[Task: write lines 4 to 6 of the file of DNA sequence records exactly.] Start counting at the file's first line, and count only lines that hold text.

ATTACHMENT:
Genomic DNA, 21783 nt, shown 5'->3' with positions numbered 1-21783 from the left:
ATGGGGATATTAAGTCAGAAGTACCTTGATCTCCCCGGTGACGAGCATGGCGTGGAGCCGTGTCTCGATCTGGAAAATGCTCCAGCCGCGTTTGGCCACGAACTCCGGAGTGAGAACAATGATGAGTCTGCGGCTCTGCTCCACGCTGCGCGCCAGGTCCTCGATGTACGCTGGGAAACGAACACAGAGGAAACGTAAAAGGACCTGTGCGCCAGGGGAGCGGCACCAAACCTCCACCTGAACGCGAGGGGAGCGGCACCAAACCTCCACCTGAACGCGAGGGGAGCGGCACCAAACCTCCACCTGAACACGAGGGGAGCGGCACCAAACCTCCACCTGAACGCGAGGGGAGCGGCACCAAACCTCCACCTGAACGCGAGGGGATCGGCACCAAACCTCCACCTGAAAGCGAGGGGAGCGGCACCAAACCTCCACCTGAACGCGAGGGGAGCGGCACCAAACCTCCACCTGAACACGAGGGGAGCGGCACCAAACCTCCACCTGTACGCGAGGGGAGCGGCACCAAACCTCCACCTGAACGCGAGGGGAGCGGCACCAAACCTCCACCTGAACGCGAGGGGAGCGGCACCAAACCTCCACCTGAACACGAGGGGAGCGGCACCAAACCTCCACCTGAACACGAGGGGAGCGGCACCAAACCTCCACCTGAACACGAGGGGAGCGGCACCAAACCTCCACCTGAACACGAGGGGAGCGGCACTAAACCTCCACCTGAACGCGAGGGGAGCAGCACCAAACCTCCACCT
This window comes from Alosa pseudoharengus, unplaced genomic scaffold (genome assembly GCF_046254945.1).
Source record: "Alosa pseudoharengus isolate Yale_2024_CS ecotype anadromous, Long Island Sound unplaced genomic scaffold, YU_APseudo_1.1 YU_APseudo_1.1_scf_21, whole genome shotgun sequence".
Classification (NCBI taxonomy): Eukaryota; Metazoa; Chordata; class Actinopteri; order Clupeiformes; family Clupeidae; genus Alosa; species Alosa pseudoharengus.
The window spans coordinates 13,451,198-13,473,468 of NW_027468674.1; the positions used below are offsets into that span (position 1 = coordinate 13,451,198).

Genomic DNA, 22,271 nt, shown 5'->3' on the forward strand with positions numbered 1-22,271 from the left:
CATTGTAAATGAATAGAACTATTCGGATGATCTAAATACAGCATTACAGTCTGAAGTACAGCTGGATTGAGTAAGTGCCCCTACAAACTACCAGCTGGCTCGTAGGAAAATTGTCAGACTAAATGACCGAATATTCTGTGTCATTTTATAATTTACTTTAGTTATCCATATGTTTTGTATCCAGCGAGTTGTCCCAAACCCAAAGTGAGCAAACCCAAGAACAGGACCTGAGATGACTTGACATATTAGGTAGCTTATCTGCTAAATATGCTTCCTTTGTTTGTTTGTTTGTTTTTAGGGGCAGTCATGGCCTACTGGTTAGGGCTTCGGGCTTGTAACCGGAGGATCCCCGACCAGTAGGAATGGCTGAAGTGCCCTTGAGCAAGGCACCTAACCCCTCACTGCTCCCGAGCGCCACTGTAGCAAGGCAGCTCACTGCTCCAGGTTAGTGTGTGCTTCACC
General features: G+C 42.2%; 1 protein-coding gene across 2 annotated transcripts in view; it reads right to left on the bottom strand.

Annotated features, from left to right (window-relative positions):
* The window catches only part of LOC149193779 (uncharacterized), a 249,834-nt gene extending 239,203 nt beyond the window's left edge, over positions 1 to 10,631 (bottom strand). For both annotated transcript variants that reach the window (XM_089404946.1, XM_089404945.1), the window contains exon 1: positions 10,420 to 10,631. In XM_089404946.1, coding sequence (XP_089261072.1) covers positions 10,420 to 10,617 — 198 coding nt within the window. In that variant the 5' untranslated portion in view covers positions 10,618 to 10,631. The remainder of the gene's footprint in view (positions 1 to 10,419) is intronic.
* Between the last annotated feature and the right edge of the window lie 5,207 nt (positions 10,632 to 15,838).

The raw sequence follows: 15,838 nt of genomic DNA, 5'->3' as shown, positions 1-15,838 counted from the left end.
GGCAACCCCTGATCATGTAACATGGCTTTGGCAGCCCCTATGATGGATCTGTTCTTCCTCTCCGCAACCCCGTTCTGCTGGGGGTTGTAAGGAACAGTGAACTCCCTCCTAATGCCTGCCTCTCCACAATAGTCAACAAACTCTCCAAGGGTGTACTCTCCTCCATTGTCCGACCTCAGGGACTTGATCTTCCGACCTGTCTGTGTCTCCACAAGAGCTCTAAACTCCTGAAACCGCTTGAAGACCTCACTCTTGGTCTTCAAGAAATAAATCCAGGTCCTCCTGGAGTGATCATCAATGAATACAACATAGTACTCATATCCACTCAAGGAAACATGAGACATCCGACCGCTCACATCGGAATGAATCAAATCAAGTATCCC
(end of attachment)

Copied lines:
Source record: "Alosa pseudoharengus isolate Yale_2024_CS ecotype anadromous, Long Island Sound unplaced genomic scaffold, YU_APseudo_1.1 YU_APseudo_1.1_scf_21, whole genome shotgun sequence".
Classification (NCBI taxonomy): Eukaryota; Metazoa; Chordata; class Actinopteri; order Clupeiformes; family Clupeidae; genus Alosa; species Alosa pseudoharengus.
The window spans coordinates 13,451,198-13,473,468 of NW_027468674.1; the positions used below are offsets into that span (position 1 = coordinate 13,451,198).